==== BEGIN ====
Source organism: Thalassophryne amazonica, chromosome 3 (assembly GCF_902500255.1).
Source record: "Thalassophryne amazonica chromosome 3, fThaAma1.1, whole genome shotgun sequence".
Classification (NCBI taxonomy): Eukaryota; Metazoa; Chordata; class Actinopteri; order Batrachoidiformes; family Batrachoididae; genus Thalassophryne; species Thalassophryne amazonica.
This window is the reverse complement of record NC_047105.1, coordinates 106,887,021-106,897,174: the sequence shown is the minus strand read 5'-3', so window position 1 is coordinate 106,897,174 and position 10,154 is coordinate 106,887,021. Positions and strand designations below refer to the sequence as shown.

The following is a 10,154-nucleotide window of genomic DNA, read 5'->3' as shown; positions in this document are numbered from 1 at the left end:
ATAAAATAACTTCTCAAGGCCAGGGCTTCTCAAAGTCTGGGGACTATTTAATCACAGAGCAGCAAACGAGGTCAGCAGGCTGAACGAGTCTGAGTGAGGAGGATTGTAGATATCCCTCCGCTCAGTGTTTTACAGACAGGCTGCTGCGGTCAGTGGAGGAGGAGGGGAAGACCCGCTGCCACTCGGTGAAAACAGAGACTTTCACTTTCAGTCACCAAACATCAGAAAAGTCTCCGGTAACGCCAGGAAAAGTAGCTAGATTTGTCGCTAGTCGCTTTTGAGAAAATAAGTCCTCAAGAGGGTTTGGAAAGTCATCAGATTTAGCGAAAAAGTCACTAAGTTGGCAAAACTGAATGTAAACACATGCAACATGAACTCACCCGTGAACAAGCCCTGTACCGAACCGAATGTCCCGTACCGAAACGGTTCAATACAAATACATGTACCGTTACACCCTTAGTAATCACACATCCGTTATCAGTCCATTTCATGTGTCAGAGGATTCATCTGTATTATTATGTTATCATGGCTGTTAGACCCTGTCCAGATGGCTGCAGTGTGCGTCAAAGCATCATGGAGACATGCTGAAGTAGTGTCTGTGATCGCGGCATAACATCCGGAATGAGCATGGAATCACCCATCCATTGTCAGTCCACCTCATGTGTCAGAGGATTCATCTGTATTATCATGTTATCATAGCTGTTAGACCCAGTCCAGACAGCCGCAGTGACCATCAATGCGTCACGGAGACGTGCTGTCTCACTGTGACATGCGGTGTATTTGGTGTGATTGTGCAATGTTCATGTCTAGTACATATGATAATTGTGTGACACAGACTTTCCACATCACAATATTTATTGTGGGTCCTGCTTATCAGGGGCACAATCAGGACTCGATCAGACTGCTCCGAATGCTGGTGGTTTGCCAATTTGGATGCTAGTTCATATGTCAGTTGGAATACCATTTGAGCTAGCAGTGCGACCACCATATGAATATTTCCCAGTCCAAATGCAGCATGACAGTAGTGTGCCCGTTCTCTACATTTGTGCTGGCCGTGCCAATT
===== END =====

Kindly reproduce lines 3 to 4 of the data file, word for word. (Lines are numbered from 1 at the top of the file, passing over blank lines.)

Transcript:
Classification (NCBI taxonomy): Eukaryota; Metazoa; Chordata; class Actinopteri; order Batrachoidiformes; family Batrachoididae; genus Thalassophryne; species Thalassophryne amazonica.
This window is the reverse complement of record NC_047105.1, coordinates 106,887,021-106,897,174: the sequence shown is the minus strand read 5'-3', so window position 1 is coordinate 106,897,174 and position 10,154 is coordinate 106,887,021. Positions and strand designations below refer to the sequence as shown.